Paddle Power

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Paddle Power


Kayaking is one of the fastest-growing boating activities in Australia. Magazine editor SCOTT THOMAS paddles through the variety of kayaks currently available.

Kayaks open a new world of boating that’s more reliant on fitness and skill, rather than expensive engines or demanding crews.

Kayaks also encourage you to slow down. A waterway such as Sydney Harbour can be explored by powerboat in a day. However, a kayak would take weeks… and in doing so the paddler would discover a different harbour.

Not only does a kayak provide access to shallow and otherwise inaccessible areas, you also take in more of your environment while moving at a slower speed. The fish and bird life feel less threatened and the experience of being outdoors becomes complete.

Regardless of your skill level, there’s a kayak for everybody.


Sea kayaks can introduce you to our vast, and sometimes unforgiving, coastline and estuaries. A sea kayak is designed to handle these rougher conditions and can be a very versatile craft.

Sea kayaks are generally longer and slimmer than standard ‘recreation’ kayaks. They’re also constructed from different materials depending on their use.

The most common and inexpensive materials are polyethylene and fibreglass. Kevlar and carbon fibre are also available for experienced users who prefer the strength and lightweight advantages of these space-age materials. Many sea kayaks are also used for multi-day trips and are designed to carry heavy loads.

Knowing your limits when kayaking is important, and this is especially true of sea kayaking. Your choice of kayak will generally depend on your skill level and the choice of paddling locations and weather conditions. It can be a dangerous sport, so if you’re unsure, join a sea kayak club or talk to your local kayak shop for the right information before embarking on your first trip.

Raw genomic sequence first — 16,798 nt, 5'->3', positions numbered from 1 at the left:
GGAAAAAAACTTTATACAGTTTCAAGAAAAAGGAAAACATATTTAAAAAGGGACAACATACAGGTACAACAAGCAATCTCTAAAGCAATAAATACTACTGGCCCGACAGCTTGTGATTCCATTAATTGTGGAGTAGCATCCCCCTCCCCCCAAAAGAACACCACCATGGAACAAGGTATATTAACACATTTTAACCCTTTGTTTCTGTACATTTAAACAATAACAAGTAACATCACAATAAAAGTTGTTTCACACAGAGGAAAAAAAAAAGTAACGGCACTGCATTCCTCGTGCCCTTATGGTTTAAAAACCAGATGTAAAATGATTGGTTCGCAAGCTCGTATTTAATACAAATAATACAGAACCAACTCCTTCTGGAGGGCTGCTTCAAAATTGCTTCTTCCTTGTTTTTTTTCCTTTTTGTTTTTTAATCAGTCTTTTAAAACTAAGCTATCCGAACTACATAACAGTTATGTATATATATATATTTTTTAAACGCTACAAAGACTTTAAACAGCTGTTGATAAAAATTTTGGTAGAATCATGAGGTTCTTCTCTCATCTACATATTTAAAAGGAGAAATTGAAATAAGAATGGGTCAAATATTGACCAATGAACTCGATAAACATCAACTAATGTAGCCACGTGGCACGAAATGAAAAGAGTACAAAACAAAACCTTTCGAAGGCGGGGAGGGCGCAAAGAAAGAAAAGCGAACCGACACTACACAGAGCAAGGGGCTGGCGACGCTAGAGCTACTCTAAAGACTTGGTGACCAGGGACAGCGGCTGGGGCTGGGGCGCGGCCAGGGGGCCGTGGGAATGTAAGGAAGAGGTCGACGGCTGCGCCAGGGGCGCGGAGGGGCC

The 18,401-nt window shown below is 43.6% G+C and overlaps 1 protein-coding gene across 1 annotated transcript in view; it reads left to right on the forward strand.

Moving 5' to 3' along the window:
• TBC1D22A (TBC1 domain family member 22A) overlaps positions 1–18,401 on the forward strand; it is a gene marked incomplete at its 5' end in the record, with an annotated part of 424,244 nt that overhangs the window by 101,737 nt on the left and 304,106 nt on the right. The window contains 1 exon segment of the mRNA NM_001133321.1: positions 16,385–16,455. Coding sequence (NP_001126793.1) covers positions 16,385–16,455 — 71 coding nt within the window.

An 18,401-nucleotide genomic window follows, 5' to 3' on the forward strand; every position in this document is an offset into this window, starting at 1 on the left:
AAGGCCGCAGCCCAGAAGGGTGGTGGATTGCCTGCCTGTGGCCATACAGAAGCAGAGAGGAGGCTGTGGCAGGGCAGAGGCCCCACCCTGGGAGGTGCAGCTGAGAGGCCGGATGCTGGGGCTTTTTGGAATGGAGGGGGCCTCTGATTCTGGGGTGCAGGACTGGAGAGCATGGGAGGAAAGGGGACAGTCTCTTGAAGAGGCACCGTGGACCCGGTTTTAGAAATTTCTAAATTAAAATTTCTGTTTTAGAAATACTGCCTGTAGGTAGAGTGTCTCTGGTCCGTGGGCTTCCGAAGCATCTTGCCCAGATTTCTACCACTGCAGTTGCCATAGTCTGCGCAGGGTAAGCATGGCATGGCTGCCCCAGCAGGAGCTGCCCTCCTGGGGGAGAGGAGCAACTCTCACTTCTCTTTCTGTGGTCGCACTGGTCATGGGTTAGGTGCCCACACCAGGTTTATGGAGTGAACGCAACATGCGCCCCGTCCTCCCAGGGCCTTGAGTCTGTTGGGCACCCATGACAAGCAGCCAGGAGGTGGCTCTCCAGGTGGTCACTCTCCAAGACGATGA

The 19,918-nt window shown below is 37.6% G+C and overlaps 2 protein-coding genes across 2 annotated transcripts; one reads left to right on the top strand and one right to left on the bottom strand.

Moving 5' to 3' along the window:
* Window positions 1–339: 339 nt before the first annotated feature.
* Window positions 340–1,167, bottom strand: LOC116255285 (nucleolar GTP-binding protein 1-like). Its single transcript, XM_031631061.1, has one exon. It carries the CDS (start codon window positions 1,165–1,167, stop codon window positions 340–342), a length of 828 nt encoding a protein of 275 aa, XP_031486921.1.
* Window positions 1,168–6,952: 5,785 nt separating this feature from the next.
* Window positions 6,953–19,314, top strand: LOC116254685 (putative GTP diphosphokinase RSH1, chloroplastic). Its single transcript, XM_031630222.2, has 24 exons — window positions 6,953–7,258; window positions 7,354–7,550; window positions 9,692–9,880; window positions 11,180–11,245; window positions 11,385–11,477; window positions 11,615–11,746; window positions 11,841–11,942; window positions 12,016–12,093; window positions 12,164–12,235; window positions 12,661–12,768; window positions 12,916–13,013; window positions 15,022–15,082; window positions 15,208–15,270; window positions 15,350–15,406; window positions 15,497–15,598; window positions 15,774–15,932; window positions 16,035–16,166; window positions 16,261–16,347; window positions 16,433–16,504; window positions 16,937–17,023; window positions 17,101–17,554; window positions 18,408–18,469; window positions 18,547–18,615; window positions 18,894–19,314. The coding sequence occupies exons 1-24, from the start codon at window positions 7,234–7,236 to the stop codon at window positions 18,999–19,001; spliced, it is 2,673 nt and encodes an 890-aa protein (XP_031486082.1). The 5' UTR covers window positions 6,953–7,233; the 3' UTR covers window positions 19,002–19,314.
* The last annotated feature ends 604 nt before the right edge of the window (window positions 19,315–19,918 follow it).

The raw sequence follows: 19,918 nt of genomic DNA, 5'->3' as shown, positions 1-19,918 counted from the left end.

Most kayak companies make smaller versions of their sea kayaks, which feature a similar hull shape and are ideal for safely paddling around estuaries.

The conditions in estuaries are more forgiving than what you’d experience offshore, so the focus turns to the functionality and fun aspect of the kayak, more than performance.

Referred to as recreation kayaks, these craft can vary in design, shape and construction material. They are also more user friendly and better suited to first-time paddlers.

Beginners generally opt for a stable kayak between 3.7 metres and 4.5 metres long. Anything smaller than this could slow your paddling too much, making it more difficult than it needs to be.


The same type of kayak suitable for estuaries is equally at home paddling upon a freshwater river or lake. Bearing in mind some freshwater rivers have small rapids, a tough polyethylene kayak is the best choice to avoid damage.

A traditional Canadian canoe is also an option here and is a great way to carry two or three people and loads of gear for multi-day trips.

Freshwater is also the home of the white water kayak. Although at the opposite end of the spectrum to sea kayaking, white water kayaking is also a specialist sport (and an Olympic sport) and requires a certain level of skill before taking the plunge. White water kayaks are generally shorter and tougher. The short length helps in manoeuvring the kayak through the white water – a design characteristic that takes precedent over longer, faster kayaks. Again, if this type of kayaking interests you, it’s best to approach a club or visit a kayak shop and ask for the right advice.


Kayak fishing (or ’yak fishing) is one of the fastest-growing segments of the sport, and it’s easy to see why. Purpose-built fishing kayaks allow almost the same experience as fishing from a powerboat, but for a fraction of the price.